By Walter Rutledge
RudduR Dance presented a three-day New York season January 25th through January 27th at the Chelsea Factory. Founder and choreographer Christopher Rudd continues to develop choreography that both entertaining and enlightening. The well curated seventy-five-minute concert presented three works and offered a retrospective into choreographer Rudd’s work and artistic evolution.
A Night in the Life of Us (2017) was an abstract narrative that told a story of a love affair that eventually became irreconcilable. The duet performed by dancers Dean Bootsma and Christina Moya-Palacios created a mood that intimated intimacy, suggesting a couple who had been together over a period of time. Throughout the encounter the choreography consistently developed movement themes from earlier introduced material. The developed phases gave the work a thematic feeling and produced a coherent choreographic conversation.
This established a familiarity between the couple that translated to the audience and aided in the storytelling. His approach also subtly pulled back the layers of the relationship, which produced a rich nonliteral scenario. Bootsma and Moya-Palacios’ ofttimes tempered combativeness reinforced Rudd dramatic- not melodramatic storyline.
The work was followed by another duet Touché (2021). Normally presenting two duets back-to-back would be programming poison, but the diversity of two works made the programming successful. In contrast Touché depicted a budding gay relationship.
In A Night in the Life of Us the movement seemed to mold and mesh in a natural organic way. Touché had a very different feel as if created by another dancer maker. The appreciated diversity is an acquired and deliberately learned choreographic skill that is too often missing from many dancemakers’ lexicon.
Beyond the thematic similarities Rudd’s success was due to a varied movement vocabulary and intent. The two works shared the theme of requitted love, but that is where the similarities ended. In Touché Rudd relied heavily on plastique and sculptural movement.
From the start dancers Rayan Lecurieux-Durival and Ezra Swift performed individual movements that were asymmetric and angular. When the dancers combined the shapes, they created symmetric images that reminisced Leonardo DaVinci’s Vitruvian Man. These movement references became a metaphor- when we are together it is harmonious.
The intent between the duets also created contrast. In A Night in the Life of Us there was a deliberate almost aggressive attack with thoroughly acceptable interactions. While in Touché the dancers did not express the same degree of familiarity.
The energy shifted to a more visceral/humanistic style of storytelling. This time the story centered around forbidden and therefore secret love due to the social and moral taboo of the tryst. There was a newness, an innocence, an almost like adolescent sense of discovery, and theatrically it was filled with moments of apprehension, exploration, anticipation and finally submission.
Both works were concise and focused which enabled the choreographer to quickly develop intent. This kept the audience engaged and awake. (Spoiler alert!) the endings of these works spoke volumes about the different stages in relationships.
The evening ended on a much more cerebral note with the world premiere of Witness: Part III- Tomorrow. Here Rudd created an alterative reality changing not only our environment but also our center of gravity. This dark dystopian world set in the not so distance future (might be a premonition of living under a dictator…hint… hint).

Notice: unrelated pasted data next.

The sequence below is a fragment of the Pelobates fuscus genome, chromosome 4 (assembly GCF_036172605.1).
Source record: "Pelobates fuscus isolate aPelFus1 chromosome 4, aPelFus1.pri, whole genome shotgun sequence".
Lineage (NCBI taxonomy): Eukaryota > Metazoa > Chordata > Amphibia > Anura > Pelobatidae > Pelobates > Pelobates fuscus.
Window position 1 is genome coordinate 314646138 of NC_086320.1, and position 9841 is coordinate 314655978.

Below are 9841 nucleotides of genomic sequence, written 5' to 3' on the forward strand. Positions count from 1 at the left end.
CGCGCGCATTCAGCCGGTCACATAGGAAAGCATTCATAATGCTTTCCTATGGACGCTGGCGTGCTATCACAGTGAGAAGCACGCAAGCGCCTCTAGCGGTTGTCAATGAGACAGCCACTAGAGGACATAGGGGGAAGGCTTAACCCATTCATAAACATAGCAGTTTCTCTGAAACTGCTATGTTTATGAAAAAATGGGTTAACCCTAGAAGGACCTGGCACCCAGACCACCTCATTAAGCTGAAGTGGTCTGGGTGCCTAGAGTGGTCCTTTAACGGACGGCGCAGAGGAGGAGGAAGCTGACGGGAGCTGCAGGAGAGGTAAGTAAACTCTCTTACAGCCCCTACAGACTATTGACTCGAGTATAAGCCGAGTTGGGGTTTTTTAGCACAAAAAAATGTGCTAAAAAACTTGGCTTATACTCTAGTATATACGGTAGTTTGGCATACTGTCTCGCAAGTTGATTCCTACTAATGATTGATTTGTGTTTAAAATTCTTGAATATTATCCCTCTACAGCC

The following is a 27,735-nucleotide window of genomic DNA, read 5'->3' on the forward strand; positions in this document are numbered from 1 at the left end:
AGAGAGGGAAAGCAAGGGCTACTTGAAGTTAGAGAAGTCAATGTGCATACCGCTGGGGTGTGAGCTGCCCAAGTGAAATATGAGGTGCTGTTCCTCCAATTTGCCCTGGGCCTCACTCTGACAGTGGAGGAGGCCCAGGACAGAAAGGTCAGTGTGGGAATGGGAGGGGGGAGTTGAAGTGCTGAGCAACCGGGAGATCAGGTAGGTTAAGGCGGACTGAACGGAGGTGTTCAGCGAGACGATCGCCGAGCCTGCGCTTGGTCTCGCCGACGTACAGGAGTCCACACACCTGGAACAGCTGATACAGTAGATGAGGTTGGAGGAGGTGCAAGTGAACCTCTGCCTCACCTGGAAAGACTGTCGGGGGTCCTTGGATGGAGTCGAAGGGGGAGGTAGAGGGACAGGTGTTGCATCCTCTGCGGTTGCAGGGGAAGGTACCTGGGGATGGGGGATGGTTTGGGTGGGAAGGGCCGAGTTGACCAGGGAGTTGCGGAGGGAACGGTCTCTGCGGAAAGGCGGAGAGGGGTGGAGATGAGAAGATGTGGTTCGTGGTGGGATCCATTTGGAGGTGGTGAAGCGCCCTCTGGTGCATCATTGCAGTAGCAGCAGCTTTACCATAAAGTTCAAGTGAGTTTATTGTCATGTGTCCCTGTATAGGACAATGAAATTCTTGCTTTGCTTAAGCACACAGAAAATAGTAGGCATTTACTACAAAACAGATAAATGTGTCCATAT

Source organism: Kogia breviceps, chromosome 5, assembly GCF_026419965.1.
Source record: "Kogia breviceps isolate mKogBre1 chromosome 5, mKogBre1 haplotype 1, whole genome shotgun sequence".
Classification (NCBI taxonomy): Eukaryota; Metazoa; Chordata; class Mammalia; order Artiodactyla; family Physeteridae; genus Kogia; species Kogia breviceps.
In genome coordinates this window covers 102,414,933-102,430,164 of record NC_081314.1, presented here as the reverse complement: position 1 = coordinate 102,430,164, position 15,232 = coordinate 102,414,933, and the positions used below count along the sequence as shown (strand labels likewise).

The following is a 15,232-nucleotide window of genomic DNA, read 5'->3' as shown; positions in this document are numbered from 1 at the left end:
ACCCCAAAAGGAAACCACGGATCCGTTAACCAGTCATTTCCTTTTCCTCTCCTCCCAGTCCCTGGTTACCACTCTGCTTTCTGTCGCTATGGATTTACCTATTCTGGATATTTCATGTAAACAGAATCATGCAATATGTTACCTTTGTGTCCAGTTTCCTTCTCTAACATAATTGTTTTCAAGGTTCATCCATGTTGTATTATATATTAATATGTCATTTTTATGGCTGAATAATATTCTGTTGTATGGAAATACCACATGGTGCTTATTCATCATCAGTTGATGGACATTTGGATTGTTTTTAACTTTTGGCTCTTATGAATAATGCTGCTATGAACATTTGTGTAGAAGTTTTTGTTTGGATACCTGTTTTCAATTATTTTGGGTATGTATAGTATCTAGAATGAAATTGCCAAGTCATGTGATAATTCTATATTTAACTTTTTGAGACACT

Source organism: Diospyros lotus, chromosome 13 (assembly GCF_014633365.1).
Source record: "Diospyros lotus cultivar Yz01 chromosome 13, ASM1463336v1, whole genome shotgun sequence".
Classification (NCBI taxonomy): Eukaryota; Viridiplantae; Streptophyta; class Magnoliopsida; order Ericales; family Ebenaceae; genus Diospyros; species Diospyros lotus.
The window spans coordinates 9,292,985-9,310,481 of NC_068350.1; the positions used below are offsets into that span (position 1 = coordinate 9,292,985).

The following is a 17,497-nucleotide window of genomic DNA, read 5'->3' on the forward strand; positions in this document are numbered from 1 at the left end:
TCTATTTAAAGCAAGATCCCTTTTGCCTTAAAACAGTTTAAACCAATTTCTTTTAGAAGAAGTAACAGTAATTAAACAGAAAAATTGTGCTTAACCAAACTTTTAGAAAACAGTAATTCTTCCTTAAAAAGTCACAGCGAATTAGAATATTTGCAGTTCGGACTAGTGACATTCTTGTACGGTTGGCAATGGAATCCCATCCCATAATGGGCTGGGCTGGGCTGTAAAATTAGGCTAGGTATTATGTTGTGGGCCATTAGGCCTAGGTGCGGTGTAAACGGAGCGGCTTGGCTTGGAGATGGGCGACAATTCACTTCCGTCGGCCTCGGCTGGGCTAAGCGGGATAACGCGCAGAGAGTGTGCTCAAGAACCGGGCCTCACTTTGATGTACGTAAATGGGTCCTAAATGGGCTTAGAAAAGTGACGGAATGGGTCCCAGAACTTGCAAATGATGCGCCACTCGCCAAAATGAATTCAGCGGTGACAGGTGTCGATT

The ensemble work began with Ezra Swift in an embryonic fetal like position encased in the metal framework of a small circular upside-down trampoline. As he labored to stand, he was encumbered by harnesses attaching him to the tramline. Slowly he up righted the trampoline and the platform became his prison.
Swift’s powerful interpretation made the solo feel more like a soliloquy in dance. He was helpless, but not hopeless, downtrodden but still defiant. It was the right mix to build empathy for the human condition.
Suddenly the stage filled with six additional performers including Leon Cobb, Rayan Lecurieux-Durival, Siobhan Harvey, Johnathan McDonald, Alex Maureen Newkirk, and Sierra Sanders. The straps allowed the dancers to lean forward further than humanly possible, it was like the Michael Jackson illusion in Smooth Criminal. Good abstract imagery can take each observer to the same junction but on a different path. With just a simple swaying motion the imagery it conjured for me ranged from the horrors of the middle passage to the present-day indignities at the Angola prison farm in Louisiana. What was so rewarding Rudd was able to achieve this effective and stunning imagery without literal connotations.
Throughout this well-conceived work Rudd used abstract imagery to introduce thematic and coherent conversations. After all, art is communication, and it relays its message through more just time and space. In Witness: Part III- Tomorrow oppression, civil disobedience, and the pursuit of collective and individual freedom are among the issues Rudd brings to the forefront with both urgency and elegance.
One element that was truly rewarding to experience was the inventive use of the props. There was nothing haphazard or left to chance. To produce such confident execution and seamless transitions the manipulation of the props required a great deal of preparation and rehearsal.
Christopher Rudd is a choreographer with something to say, and he is expressing his message loud and clear. If you missed these performances at Chelsea Factory Rudd’s duet Mating Season will be performed February 6th through February 10 at the Joyce theater during the Philadanco New York City season. Rudd will be one of four choreographers (Tommie-Waheed Evans, Nijawwon Matthews, and Ray Mercer) whose works will also be showcased.